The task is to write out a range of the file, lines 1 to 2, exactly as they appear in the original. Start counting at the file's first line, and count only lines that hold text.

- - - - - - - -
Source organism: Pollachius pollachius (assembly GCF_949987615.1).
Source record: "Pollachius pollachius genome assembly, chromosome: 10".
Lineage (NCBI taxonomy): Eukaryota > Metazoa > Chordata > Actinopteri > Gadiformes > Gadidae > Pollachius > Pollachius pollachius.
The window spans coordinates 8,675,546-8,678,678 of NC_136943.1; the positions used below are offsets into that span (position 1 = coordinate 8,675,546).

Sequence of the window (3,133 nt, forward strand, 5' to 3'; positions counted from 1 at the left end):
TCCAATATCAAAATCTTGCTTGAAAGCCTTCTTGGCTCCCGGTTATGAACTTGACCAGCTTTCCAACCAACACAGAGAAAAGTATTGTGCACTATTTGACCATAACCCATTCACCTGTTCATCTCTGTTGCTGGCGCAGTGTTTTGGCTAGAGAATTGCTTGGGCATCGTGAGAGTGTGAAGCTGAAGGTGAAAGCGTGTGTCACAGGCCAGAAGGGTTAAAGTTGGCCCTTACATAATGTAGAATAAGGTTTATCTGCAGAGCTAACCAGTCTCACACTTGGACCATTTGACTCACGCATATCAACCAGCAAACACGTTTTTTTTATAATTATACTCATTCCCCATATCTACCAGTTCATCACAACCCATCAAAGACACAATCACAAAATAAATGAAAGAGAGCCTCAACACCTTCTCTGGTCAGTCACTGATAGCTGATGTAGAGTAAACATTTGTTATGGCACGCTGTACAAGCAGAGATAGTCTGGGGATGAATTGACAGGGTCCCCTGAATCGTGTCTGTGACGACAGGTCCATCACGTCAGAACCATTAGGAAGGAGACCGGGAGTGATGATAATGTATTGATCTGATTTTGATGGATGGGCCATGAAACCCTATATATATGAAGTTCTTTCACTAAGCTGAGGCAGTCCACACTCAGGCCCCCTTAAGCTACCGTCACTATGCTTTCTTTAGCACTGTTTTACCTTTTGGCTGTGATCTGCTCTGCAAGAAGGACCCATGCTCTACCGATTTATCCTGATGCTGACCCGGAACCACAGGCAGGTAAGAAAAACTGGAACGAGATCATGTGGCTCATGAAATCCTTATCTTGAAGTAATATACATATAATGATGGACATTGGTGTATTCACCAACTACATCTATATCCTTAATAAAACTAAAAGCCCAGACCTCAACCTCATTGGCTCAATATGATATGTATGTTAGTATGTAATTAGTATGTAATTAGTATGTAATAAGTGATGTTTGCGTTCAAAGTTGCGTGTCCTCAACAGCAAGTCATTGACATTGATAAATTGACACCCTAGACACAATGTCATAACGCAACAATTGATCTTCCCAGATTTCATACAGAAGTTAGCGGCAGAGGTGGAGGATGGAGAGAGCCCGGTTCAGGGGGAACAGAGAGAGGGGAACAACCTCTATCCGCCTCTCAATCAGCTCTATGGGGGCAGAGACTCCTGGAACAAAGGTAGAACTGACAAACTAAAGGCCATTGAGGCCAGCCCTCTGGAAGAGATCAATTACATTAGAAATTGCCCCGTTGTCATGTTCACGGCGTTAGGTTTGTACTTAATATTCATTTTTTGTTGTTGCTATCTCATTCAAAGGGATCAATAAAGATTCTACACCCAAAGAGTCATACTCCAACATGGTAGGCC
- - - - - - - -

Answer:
Source organism: Pollachius pollachius (assembly GCF_949987615.1).
Source record: "Pollachius pollachius genome assembly, chromosome: 10".